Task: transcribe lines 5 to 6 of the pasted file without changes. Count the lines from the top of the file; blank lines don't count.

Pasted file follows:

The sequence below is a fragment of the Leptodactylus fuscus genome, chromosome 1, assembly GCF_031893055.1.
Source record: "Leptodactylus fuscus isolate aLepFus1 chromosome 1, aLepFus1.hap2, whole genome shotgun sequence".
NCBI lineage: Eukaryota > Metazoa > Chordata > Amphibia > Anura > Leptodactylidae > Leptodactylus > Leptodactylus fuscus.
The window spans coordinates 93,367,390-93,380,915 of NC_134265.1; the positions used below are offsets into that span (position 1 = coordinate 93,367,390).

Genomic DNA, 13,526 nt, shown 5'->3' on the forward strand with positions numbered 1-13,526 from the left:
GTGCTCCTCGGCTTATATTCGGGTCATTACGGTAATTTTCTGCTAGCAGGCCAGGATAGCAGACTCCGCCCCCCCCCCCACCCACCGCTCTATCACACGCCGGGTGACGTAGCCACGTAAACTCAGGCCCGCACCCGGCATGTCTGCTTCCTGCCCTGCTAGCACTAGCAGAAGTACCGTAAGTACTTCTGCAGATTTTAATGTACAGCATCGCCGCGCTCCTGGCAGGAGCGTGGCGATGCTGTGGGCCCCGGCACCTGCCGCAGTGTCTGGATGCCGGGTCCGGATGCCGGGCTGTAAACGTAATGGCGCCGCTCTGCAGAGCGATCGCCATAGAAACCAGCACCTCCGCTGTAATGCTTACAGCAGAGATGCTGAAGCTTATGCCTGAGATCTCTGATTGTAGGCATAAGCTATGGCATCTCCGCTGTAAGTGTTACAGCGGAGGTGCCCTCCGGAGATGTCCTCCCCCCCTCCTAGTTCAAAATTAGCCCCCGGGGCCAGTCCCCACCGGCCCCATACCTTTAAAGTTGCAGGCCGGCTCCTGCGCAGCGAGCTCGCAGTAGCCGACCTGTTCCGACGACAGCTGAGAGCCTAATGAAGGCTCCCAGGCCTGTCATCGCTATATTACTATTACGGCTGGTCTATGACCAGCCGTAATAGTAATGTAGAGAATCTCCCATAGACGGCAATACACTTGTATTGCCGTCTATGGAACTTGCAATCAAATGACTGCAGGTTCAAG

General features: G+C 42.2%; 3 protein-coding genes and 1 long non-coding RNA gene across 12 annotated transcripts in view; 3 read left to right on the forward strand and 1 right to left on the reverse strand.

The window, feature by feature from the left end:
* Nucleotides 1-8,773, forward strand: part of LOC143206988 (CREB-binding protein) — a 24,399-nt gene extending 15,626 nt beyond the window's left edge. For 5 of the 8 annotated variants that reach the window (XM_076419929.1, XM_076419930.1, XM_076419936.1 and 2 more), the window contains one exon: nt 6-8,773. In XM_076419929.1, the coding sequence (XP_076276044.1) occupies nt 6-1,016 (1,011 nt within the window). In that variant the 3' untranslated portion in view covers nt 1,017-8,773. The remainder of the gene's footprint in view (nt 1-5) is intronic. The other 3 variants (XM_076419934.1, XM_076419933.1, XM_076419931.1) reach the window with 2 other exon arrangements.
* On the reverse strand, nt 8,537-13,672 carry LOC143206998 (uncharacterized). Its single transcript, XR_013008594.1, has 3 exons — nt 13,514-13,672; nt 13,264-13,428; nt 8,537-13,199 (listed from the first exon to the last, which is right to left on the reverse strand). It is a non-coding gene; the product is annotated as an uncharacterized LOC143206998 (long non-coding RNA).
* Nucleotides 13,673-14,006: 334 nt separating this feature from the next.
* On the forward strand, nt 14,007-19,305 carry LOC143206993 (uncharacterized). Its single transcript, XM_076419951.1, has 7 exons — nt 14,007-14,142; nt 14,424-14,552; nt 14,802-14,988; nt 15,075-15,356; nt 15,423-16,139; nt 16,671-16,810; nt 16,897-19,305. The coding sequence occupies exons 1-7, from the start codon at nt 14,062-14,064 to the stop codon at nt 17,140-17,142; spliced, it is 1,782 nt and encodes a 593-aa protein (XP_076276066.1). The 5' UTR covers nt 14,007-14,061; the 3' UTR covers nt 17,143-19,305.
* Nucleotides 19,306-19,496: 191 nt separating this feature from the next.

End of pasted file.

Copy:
Genomic DNA, 13,526 nt, shown 5'->3' on the forward strand with positions numbered 1-13,526 from the left:
GTGCTCCTCGGCTTATATTCGGGTCATTACGGTAATTTTCTGCTAGCAGGCCAGGATAGCAGACTCCGCCCCCCCCCCCACCCACCGCTCTATCACACGCCGGGTGACGTAGCCACGTAAACTCAGGCCCGCACCCGGCATGTCTGCTTCCTGCCCTGCTAGCACTAGCAGAAGTACCGTAAGTACTTCTGCAGATTTTAATGTACAGCATCGCCGCGCTCCTGGCAGGAGCGTGGCGATGCTGTGGGCCCCGGCACCTGCCGCAGTGTCTGGATGCCGGGTCCGGATGCCGGGCTGTAAACGTAATGGCGCCGCTCTGCAGAGCGATCGCCATAGAAACCAGCACCTCCGCTGTAATGCTTACAGCAGAGATGCTGAAGCTTATGCCTGAGATCTCTGATTGTAGGCATAAGCTATGGCATCTCCGCTGTAAGTGTTACAGCGGAGGTGCCCTCCGGAGATGTCCTCCCCCCCTCCTAGTTCAAAATTAGCCCCCGGGGCCAGTCCCCACCGGCCCCATACCTTTAAAGTTGCAGGCCGGCTCCTGCGCAGCGAGCTCGCAGTAGCCGACCTGTTCCGACGACAGCTGAGAGCCTAATGAAGGCTCCCAGGCCTGTCATCGCTATATTACTATTACGGCTGGTCTATGACCAGCCGTAATAGTAATGTAGAGAATCTCCCATAGACGGCAATACACTTGTATTGCCGTCTATGGAACTTGCAATCAAATGACTGCAGGTTCAAG